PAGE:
* A place where the dead are buried.

     ** A fruit like an apple.

“'Sir,' says my sister, 'I think you are much to blame for these exclamations, after so long absence; for, if she be dead, what use are they of? and if she be not, all may be well, and you may still see her again.'—'Oh, never, never!' says my father; 'but could I be sure she was alive, I would take a swangean and never close my graundee till I found her, or dropt dead in the search.'—'And suppose you could meet with her, sir,' says I, 'the very sight would overcome you, and be dangerous.' 'No, believe me, boy,' says he, 'I should then be fully easy and composed; and were she to come in this moment, I should suffer no surprise, but pleasure.'—'No surprise, sir?' says I.—'Not if she were alive and well,' says he.—'Then, sir,' says Hallycarnie, 'will you excuse me if I introduce her?' and went out directly without staying for an answer.

“When she was gone, 'Quangrollart,' says my father sternly, 'what is the meaning of yours and your sister's playing thus upon my weakness? It is what I can upon no account forgive. It looks as if you were weary of me, and wanted to break my heart. To what purpose is all this prelude of yours, to introduce to me somebody, who, by her likeness to my daughter, may expose me to your scoff and raillery? This is a disobedience I never expected from either of you.'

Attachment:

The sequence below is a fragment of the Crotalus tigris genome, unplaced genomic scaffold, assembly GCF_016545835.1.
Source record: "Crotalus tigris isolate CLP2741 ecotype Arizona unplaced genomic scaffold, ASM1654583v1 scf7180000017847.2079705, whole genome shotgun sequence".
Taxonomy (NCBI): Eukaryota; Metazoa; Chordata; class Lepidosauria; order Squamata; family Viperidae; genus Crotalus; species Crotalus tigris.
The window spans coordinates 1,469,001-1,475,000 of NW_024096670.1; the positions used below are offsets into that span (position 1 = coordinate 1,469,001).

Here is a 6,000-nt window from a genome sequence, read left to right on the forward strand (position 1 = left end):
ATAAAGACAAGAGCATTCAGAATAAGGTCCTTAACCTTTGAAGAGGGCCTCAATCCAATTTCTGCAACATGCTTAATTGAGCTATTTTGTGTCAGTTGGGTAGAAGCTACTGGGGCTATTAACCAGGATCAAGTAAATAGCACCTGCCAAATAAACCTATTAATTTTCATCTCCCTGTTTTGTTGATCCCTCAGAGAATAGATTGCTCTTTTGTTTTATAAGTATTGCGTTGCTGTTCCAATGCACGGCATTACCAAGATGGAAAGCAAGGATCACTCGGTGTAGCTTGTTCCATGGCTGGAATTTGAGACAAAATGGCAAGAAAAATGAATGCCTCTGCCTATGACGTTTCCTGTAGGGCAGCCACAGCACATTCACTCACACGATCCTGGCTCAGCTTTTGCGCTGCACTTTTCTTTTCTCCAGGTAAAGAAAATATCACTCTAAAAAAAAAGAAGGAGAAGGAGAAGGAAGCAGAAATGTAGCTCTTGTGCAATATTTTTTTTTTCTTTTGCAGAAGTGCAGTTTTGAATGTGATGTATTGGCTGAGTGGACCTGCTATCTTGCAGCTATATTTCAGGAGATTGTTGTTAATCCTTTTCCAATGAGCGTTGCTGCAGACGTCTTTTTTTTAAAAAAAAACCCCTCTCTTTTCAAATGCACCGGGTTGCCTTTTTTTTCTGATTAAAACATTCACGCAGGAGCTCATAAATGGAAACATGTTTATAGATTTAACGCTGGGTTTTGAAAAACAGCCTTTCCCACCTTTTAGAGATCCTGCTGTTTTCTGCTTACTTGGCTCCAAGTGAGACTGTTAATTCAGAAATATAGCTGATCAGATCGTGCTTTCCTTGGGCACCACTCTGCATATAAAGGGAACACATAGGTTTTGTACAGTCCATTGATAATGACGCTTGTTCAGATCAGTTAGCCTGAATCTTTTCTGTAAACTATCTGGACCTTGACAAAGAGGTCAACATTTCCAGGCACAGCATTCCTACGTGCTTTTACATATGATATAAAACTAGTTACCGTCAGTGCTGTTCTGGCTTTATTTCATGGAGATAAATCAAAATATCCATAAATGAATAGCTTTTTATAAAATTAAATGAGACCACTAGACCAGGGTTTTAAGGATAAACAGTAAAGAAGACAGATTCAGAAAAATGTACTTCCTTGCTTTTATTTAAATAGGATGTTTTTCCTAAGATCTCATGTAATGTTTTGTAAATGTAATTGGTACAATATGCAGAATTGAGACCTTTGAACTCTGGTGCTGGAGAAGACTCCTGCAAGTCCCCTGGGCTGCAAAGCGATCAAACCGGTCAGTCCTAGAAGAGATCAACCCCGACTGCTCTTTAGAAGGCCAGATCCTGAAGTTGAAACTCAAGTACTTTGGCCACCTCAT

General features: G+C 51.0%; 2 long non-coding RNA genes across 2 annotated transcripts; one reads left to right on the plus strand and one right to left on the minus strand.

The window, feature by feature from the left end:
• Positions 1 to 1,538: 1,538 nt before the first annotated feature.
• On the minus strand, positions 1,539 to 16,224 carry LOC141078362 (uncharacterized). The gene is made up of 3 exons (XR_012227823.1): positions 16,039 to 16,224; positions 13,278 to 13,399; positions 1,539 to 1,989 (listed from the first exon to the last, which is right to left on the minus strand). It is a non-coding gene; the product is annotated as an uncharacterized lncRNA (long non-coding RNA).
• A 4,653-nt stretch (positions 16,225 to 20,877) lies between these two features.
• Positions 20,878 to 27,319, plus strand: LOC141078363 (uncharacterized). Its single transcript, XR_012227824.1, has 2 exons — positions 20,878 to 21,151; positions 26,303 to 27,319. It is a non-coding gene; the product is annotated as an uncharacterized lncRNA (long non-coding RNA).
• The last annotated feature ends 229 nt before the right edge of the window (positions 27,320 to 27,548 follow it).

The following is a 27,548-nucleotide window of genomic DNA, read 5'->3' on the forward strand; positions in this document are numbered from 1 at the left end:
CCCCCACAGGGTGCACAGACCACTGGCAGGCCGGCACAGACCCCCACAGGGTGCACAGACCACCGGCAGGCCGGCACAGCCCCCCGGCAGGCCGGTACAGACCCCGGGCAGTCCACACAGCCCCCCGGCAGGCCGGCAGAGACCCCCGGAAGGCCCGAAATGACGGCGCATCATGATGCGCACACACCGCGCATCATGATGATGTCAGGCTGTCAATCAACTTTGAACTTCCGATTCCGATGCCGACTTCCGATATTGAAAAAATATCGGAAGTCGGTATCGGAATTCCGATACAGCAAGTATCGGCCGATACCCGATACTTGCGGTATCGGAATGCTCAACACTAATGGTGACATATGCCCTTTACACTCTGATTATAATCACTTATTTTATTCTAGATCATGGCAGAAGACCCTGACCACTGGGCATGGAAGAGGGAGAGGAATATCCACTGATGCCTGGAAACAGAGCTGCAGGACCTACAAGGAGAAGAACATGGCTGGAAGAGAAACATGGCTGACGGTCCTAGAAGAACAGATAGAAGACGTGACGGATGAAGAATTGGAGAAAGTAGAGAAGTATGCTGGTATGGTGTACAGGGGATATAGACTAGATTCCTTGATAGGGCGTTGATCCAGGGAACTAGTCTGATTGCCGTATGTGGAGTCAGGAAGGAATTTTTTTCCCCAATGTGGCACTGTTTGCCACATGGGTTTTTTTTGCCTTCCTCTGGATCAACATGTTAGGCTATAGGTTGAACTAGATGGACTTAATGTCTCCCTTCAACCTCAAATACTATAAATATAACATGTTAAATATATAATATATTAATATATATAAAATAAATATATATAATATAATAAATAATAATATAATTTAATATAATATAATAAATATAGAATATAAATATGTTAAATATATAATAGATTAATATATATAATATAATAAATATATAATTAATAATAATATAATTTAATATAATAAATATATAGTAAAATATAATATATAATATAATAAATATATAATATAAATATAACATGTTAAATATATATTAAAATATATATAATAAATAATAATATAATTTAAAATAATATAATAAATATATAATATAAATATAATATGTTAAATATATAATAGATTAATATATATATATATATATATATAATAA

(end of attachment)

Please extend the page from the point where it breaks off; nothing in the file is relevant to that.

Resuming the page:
“'The Great Image attend me!' says I; 'sir, you have much mistaken me; but I will not leave you in doubt, even till Hallycarnie's return. You shall see Youwarkee with her; for all our discourse, I'll assure you, has but been concerted to prepare you for her reception, with three of her children.' 'And am I then, says he, in a transport, 'still to be blessed?'—'You are, sir,' says I, 'assure yourself you are.'

“By this time we heard them coming, but my poor father had not power to go to meet them: and upon Youwarkee's nearer approach, to fall at his knees, his limbs failing him, he sunk, and without speaking a word, fell backwards on a cught drappec,* which stood behind him; and, being quite motionless, we concluded him to be stone-dead. On this the women became entirely helpless, screaming only, and wringing their hands in extravagant postures. But I, having a little more presence of mind, called for the calentar;** who, by holding his nose, pinching his feet, and other applications, in a little time brought him to his senses again.